Essays in Macroeconomics and Development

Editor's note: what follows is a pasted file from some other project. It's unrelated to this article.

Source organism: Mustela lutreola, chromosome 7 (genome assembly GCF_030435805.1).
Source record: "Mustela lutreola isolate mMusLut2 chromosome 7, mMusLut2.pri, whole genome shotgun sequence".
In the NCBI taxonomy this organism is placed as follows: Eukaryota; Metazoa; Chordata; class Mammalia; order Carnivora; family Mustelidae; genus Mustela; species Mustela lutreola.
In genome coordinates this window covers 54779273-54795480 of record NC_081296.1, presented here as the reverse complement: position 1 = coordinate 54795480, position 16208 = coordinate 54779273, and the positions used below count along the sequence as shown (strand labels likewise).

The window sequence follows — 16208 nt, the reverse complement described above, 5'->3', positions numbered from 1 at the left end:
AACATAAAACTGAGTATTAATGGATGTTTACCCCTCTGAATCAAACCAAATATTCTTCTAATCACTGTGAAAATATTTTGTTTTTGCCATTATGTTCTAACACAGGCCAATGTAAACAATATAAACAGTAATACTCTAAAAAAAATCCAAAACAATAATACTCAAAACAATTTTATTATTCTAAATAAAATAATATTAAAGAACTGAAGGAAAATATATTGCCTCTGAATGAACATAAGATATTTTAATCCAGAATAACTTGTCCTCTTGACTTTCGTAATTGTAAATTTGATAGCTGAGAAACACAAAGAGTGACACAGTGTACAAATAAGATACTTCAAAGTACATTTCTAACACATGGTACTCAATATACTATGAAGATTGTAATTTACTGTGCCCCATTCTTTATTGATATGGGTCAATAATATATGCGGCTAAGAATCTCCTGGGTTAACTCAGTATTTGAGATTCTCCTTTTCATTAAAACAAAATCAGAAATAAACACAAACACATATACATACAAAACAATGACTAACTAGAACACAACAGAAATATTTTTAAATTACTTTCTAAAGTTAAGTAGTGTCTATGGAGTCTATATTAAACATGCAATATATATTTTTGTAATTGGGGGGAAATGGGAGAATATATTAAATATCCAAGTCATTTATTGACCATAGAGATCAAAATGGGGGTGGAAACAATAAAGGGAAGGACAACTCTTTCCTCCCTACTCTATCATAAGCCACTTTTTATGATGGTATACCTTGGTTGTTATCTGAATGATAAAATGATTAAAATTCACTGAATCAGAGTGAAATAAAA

This dissertation consists of three chapters. The first chapter, "The Supply-Side Effects of India's Demonetization", investigates the supply-side effects of a unique monetary shock – the 2016 Indian demonetization – that made 86% of currency in circulation illegal overnight. Exploiting cross-sectional variation in firm and industry characteristics that correlate with cash usage and exposure to the informal sector, I find that firms that use cash more and obtain larger shares of labor or material inputs from the informal sector, experienced declines in their labor and material shares after demonetization. I also show that casual laborers were more likely to report being unemployed in the months following demonetization. These findings document a supply channel for demonetization and also show that cash plays an essential role in India's informal sector. Crucially, given that India's formal sector is highly dependent on the informal sector for labor and materials, any shock to the supply of cash is likely to have affected the economy as a whole. In the second chapter, "Directed Lending and Misallocation: Evidence from India", joint with Deeksha Kale, we leverage a natural experiment to study whether targeted credit policy can help reduce misallocation. In 2006, the Government of India modified the definition of small firms thereby expanding eligibility to a directed credit program. We show that the credit policy changed eligible firms' input wedges and thereby reduced misallocation. For firms with initially higher MRPK, the policy resulted in relatively larger increases in physical capital and decreased the MRPK. This policy moderately reduced within-industry dispersion of MRPK and increased aggregate productivity. Finally, in the third chapter, "Victims of Consequence: Evidence on Child Outcomes using Microdata from a Civil War", joint with Sajala Pandey, we study the short-run impacts of violent events on child time allocation, curative health-care, and education. Exploiting spatial and temporal variation in exposure to local-level armed conflict, we find that an increase in violent events: (i) leads to an increase in contemporaneous hours worked by children, with the effect being substantial for agricultural work; (ii) decreases the likelihood of parents taking their children to visit a health-care facility to seek curative care; and (iii) results in a reduced likelihood of attending school, along with a decline in years of education. Overall, the results indicate that the war affected schooling and time allocation of boys whereas girls were less likely to get curative health-care.